The ANC has provided a permissive environment for Iranian ideological influence as well as Iranian operatives intent on doing harm to U.S. and Israeli interests. Indeed, popularizing a pro-Tehran narrative in the country, consistent with anti-American and anti-Israel views, is an important part of Iran’s operational aims. Iran’s cultural and educational programs lay the groundwork for Iranian state-sponsored terrorism. Under cover of these programs, Iranian operatives are permitted to retain a presence in the country and recruit locals. The Iranian embassy also provides cover for such personnel. In 2020, reports emerged that the IRGC’s Quds Force was planning to assassinate the former U.S. Ambassador to South Africa, Lana Marks, in retaliation for the assassination of Qassem Soleimani.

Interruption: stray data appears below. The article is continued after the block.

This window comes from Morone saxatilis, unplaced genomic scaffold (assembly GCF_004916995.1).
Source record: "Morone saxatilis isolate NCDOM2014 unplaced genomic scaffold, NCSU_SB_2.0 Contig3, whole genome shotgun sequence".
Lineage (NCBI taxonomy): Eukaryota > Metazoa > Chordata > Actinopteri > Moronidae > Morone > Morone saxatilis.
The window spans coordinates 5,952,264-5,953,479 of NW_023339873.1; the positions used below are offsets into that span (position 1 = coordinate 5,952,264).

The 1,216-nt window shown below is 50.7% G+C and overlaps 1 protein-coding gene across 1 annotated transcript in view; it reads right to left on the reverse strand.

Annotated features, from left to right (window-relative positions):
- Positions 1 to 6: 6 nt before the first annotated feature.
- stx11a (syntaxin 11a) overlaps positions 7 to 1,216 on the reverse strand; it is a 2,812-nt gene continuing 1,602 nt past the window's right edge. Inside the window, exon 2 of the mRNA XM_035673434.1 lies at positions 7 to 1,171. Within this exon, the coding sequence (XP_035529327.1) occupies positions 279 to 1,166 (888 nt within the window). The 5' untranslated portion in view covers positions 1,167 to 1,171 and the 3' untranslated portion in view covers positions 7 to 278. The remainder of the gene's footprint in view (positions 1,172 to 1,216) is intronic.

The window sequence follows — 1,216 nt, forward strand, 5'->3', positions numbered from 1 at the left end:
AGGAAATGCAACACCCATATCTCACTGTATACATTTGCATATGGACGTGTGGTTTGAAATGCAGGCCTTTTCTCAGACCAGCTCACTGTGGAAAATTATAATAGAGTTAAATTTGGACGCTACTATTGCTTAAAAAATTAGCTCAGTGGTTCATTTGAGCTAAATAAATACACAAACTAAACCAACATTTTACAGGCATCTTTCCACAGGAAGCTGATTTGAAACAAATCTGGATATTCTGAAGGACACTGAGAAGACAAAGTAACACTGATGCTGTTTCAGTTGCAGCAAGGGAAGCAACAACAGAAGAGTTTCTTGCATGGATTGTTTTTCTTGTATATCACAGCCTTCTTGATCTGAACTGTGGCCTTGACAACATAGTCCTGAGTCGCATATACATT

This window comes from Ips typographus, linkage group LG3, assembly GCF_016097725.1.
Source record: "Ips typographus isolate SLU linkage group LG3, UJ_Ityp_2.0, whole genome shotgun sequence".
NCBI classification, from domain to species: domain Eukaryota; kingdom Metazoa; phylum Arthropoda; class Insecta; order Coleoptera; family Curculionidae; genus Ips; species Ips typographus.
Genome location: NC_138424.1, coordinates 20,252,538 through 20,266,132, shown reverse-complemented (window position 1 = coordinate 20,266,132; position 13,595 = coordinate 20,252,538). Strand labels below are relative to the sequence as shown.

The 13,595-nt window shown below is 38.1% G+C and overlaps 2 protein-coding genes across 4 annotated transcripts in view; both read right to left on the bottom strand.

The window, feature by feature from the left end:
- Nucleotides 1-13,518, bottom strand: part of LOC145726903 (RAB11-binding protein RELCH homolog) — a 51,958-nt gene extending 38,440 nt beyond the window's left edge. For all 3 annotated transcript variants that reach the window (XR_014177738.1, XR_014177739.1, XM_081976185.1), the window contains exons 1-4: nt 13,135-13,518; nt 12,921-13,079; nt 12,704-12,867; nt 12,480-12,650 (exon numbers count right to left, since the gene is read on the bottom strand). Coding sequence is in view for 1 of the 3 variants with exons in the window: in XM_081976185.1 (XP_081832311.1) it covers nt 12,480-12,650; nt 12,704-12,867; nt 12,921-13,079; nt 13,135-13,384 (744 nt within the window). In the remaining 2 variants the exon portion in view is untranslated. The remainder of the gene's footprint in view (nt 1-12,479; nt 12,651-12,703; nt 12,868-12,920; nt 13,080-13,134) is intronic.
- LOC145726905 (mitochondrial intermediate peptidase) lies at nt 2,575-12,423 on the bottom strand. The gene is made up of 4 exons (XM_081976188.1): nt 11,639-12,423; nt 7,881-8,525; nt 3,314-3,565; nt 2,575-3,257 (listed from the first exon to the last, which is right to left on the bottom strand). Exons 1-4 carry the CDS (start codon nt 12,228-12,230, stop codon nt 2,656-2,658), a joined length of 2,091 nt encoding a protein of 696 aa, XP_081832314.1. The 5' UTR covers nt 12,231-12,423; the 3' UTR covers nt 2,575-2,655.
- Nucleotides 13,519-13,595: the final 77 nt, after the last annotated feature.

Since the 1979 Islamic Revolution, Africa has proved to be a fertile ground for the spread of Khomeinist ideology. According to a Wall Street Journal report, “parts of the continent’s Sunni Muslim heartland are living through the biggest wave of Sunni-to-Shiite conversions since many Sunni tribes of southern Iraq adopted Shiism in the 19th century.” However, as the Middle East has become increasingly engulfed in sectarian tensions due in large part to Iranian support for terrorism and meddling in neighboring countries, Iran’s presence in Africa—and its terrorist proxy Hezbollah’s as well—has engendered a backlash by governments opposed to Iranian subversion.